The idea of the Good Country Index is pretty simple: to measure what each country on earth contributes to the common good of humanity, and what it takes away. Using a wide range of data from the U.N. and other international organisations, each country is given a balance-sheet to show at a glance whether it’s a net creditor to mankind, a burden on the planet, or something in between.

“It’s important to explain that we are not making any moral judgments about countries. What I mean by a Good Country is something much simpler: it’s a country that contributes to the greater good.” says Simon Anholt.

“The Good Country Index is one of a series of projects I’ll be launching over the coming months and years to start a global debate about what countries are really for. Do they exist purely to serve the interests of their own politicians, businesses and citizens, or are they actively working for all of humanity and the whole planet? The debate is a critical one, because if the first answer is the correct one, we’re all in deep trouble.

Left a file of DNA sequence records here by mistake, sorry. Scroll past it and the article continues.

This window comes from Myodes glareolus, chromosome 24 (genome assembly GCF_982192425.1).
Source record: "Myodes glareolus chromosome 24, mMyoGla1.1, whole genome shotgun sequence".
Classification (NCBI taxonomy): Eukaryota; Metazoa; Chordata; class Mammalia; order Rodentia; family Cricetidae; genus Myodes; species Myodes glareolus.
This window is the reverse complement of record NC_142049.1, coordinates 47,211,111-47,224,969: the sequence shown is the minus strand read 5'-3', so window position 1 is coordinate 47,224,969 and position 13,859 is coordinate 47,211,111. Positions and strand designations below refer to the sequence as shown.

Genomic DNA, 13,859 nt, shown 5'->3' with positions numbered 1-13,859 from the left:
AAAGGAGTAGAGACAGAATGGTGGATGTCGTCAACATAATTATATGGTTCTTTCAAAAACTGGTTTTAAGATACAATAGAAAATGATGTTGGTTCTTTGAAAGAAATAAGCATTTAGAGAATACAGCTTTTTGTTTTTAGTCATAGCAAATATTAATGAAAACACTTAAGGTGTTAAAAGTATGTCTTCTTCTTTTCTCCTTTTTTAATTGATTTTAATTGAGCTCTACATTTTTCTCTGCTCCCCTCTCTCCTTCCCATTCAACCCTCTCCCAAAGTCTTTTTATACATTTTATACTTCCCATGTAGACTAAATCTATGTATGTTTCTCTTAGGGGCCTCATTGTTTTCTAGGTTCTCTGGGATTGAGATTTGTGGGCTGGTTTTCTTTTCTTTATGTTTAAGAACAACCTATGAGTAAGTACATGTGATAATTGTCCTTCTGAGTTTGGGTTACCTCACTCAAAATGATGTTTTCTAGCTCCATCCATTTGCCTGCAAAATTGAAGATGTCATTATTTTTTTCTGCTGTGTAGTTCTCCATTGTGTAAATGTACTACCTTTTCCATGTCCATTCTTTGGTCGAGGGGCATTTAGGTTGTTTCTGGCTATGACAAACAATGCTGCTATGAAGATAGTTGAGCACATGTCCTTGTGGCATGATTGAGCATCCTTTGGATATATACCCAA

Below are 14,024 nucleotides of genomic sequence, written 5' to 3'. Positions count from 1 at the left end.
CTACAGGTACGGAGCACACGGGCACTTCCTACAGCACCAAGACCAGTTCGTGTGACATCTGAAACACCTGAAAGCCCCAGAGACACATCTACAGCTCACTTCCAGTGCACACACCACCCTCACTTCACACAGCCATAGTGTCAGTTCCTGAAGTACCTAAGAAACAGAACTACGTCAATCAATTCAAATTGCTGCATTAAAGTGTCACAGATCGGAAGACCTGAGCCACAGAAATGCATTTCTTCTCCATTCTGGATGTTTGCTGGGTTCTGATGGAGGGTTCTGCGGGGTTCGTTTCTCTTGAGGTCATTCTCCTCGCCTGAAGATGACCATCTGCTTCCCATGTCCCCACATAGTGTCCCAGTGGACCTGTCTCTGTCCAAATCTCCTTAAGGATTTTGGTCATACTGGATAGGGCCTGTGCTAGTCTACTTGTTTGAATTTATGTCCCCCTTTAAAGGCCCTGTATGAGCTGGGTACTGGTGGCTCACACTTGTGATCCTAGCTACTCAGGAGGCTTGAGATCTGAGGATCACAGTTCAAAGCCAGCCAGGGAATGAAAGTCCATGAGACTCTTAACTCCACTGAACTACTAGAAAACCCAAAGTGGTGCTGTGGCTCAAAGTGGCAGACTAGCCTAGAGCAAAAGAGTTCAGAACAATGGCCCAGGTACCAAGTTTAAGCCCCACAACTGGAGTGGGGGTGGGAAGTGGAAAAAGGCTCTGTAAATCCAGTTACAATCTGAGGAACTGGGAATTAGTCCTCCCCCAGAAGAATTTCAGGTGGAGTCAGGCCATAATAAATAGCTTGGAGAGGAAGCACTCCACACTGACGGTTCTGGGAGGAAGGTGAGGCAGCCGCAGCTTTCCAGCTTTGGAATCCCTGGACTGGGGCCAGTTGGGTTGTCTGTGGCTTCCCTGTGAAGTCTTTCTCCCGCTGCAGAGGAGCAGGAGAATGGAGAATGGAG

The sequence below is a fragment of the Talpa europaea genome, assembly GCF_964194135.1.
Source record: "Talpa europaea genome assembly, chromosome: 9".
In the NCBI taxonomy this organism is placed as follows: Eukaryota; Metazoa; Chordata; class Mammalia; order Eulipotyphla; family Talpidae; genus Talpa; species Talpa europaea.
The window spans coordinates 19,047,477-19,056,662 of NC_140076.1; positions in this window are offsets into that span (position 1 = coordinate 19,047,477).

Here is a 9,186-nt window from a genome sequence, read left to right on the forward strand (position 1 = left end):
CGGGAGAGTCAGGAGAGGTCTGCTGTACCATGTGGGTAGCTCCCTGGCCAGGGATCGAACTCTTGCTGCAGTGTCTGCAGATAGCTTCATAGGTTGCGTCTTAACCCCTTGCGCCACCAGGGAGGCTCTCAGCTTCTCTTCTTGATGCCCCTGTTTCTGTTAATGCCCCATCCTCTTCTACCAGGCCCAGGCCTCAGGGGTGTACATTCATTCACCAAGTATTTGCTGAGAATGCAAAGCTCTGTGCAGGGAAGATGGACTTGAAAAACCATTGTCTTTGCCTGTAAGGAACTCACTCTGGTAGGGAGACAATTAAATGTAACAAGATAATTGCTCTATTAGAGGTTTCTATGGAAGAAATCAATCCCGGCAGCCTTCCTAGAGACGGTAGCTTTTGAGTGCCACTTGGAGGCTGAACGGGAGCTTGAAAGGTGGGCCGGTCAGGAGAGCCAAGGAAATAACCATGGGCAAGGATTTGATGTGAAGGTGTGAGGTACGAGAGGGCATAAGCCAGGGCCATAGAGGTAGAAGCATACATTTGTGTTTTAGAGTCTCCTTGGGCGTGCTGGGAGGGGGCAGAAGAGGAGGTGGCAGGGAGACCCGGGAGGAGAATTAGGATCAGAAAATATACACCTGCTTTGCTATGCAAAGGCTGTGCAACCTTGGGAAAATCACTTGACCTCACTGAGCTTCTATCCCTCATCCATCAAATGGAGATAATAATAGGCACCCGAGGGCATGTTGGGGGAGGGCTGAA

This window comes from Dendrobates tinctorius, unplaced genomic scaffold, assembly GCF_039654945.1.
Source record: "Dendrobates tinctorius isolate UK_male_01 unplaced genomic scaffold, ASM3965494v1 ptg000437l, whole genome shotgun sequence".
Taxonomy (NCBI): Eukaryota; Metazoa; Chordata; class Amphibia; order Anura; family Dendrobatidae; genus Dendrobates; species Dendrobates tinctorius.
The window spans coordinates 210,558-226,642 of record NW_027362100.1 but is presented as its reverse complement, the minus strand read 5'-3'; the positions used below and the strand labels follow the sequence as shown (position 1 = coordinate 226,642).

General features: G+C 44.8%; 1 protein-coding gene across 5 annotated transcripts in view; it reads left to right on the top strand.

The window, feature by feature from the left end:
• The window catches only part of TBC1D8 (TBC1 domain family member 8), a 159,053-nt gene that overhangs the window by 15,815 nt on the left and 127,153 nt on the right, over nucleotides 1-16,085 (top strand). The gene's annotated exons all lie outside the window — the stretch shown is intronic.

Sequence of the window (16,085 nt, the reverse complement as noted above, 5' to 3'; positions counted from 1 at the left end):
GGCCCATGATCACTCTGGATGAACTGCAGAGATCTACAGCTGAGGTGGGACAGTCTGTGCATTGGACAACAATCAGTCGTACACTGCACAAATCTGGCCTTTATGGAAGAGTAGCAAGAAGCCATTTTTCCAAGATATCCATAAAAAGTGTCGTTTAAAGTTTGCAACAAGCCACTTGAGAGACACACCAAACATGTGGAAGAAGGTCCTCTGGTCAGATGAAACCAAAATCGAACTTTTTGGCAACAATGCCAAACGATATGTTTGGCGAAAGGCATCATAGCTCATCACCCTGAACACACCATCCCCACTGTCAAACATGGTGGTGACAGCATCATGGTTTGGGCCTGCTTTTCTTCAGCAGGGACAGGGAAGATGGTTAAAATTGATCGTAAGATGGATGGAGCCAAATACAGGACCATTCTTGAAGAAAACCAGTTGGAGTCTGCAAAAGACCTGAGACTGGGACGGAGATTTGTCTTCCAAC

The Good Country Index doesn’t measure what countries do at home: not because I think these things don’t matter, of course, but because there are plenty of surveys that already do that. What the Index does aim to do is to start a global discussion about how countries can balance their duty to their own citizens with their responsibility to the wider world, because this is essential for the future of humanity and the health of our planet. I hope that looking at these results will encourage you to take part in that discussion.

Today as never before, we desperately need a world made of good countries. We will only get them by demanding them: from our leaders, our companies, our societies, and of course from ourselves.”

The Good Country Index

The Good Country Index – Strenghts: Pland & Climate for France (ranking: 10)  – Culture for Poland (ranking: 16).


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